I like climbing to the top of things: small mountains, large hills, tall church steeples, massive cathedral domes, crumbling castle walls, harbour-side ladies with lamps, twinkling towers of steel. I’m not inordinately fond of unprotected heights; I’m a little unsteady on rail-less stairs; I’m less than adventurous when it comes to risking my neck.
But. I like the view.
You get a completely different perspective on London from the heights of Parliament Hill. You see Florence in a new light when you’re looking across the roof tiles of the Duomo. You forget to be afraid when you’re gazing out across the Blue Mountains from a rocky outcrop while hanging on to an Australian pine tree. You take a deep breath of amazement when you’re at eye-level with the gargoyles of Notre Dame. You gain an appreciation of your own strength after you climb the equivalent of 97 flights of stairs to reach a castle on a Montenegrin mountain. You wonder about life’s possibilities when you wander with friends through an 18th century fortress by the Aegean.
I like teaching undergraduates: in a university classroom, while sitting in a coffeeshop, after walking through a museum, at the end of the day in a hostel common room, over pints at the pub, in the hallway between classes. I don’t particularly enjoy grading the dumpster-sized collection of papers at the end of the semester; I could do without the hoop-jumping required by various administrative bodies; I’m far from pleased by certain student attitudes.
But. I like the view.
You get a completely different perspective when you let students make sense of a difficult concept on their own. You see issues in a new light when you work with students from different backgrounds. You forget to be annoyed when students make you laugh after a long day. You take a deep breath of amazement when you read a beautifully reasoned argument in a paper. You gain an appreciation of your own strength when you don’t lose your mind after students come to class without doing the reading. You wonder about life’s possibilities when you see former students making lives for themselves after graduation.
The spring semester started this week, and I have now met my two classes: a 2nd year practical course on text interpretation and a 3rd year course on American culture and civilisation. The latter was a little worrisome, being both completely new to me and open to any direction; I struggled to find an organising principle, much less specific readings. Inspiration finally struck – American culture as reflected by and created through public schools – and I pulled together a decent lecture to start us off. The first class was actually pretty fun: the students were engaged, they asked and answered my questions, they got most of my attempts at humour.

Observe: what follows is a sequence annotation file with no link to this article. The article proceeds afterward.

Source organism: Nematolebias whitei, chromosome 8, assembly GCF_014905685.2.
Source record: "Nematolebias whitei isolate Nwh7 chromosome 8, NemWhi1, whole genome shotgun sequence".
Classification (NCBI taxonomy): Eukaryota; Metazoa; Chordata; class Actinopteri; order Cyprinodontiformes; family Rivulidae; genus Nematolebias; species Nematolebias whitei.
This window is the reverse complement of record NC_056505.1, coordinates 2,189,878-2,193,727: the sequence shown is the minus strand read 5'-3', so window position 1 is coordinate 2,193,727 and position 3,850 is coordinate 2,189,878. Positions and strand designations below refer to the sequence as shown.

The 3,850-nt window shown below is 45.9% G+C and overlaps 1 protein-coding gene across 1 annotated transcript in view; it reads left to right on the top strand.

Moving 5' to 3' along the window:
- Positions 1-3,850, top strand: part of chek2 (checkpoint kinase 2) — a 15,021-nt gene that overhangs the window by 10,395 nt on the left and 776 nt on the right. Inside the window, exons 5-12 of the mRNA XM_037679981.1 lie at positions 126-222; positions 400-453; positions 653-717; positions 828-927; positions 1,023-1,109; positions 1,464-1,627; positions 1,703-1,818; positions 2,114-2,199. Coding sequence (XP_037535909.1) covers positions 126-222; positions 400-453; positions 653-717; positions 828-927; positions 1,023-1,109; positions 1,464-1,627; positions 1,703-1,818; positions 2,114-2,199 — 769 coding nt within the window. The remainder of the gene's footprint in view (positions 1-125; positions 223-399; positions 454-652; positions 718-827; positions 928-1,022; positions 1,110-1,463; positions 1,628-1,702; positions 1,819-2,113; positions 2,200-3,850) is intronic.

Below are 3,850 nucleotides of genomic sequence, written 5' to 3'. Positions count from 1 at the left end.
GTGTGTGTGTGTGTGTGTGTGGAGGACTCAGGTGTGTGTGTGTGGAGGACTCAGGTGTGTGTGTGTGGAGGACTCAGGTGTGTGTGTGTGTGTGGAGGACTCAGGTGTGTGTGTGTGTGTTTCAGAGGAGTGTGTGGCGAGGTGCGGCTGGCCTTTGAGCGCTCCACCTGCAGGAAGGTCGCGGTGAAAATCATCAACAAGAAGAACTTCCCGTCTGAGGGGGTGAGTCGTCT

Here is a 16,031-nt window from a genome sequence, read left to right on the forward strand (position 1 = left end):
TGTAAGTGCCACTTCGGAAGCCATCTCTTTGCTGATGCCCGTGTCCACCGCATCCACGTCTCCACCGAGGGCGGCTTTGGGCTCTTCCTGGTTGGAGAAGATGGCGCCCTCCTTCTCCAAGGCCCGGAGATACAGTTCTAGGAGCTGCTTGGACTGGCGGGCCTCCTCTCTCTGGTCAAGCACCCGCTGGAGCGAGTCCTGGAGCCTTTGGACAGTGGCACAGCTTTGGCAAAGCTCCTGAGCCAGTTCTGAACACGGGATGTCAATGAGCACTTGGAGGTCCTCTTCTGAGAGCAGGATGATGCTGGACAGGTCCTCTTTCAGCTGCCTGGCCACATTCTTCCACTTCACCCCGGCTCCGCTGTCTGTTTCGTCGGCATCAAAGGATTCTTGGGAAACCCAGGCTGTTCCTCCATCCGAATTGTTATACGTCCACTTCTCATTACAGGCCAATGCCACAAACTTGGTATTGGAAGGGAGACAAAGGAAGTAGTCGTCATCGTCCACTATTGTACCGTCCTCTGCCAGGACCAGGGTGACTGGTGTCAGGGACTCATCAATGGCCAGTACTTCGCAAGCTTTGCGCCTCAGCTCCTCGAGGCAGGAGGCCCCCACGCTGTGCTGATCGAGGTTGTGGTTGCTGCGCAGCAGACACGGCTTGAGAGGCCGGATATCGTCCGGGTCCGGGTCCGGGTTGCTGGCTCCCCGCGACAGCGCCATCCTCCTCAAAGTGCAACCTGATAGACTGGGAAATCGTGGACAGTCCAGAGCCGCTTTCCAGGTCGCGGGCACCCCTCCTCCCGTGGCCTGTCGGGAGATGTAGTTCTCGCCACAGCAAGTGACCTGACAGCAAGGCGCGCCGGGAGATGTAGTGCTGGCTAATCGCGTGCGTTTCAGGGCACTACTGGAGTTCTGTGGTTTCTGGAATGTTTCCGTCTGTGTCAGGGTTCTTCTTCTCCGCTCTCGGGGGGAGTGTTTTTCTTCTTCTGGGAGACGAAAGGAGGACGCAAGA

I was slated to teach a 3rd year literature seminar, which I’m sure would have been just fine, but I really enjoyed teaching the practical courses last semester (probably has something to do with that pedagogical background). So, I asked to teach another practical course and my DH was kind enough to oblige. Admittedly, I had an ulterior motive, which he appreciated: I wanted the chance to teach some of my 2nd year students again. They were such a great group! So, I was over the moon to see 10 of them beaming back at me when I got us started bright and early Monday morning. Since then, I’ve had one student email to say she’d like to join the class; another ask if she could come without signing up since she has a schedule conflict; and two shyly tell me they missed me, too, after I ran into them and said how much I missed having them in class again.
Despite my enjoyment, teaching here isn’t easy. It isn’t easy anywhere, just to be clear, but teaching in Romania has its own unique challenges. I have to work around the question of whether students can find the texts I want to assign before wondering if their cultural literacy is strong enough to study what I want to study. I have to deal with absenteeism that is partly supported by the unrealistic scheduling of their classes (how students are expected to be in two required classes at the same time, I don’t know, Hermione’s time-turner still being a work of fiction). I have to learn the subtleties of an educational culture that isn’t my own, one that encourages students to be passive recipients rather than active creators (while recognising that the same is happening in the US). I have to accept that just letting things go is the only way to survive the lack of what we consider fairly standard information.
It’s all worth it, though. Aside from the pure joy of working with interested students in an interesting country, I have the chance to develop as a teacher. Everything I do here provides a different perspective on how and what and who I’ll teach when I return to the US. I find myself mulling over all sorts of questions in odd moments here: should I keep that structure for the methods course, is that assignment really the most helpful to students, might students respond better to different readings? Some of the questioning is located at a higher altitude, taking aim at my professional goals, my personal decisions, my way forward.
Mountains come in many different forms, it seems.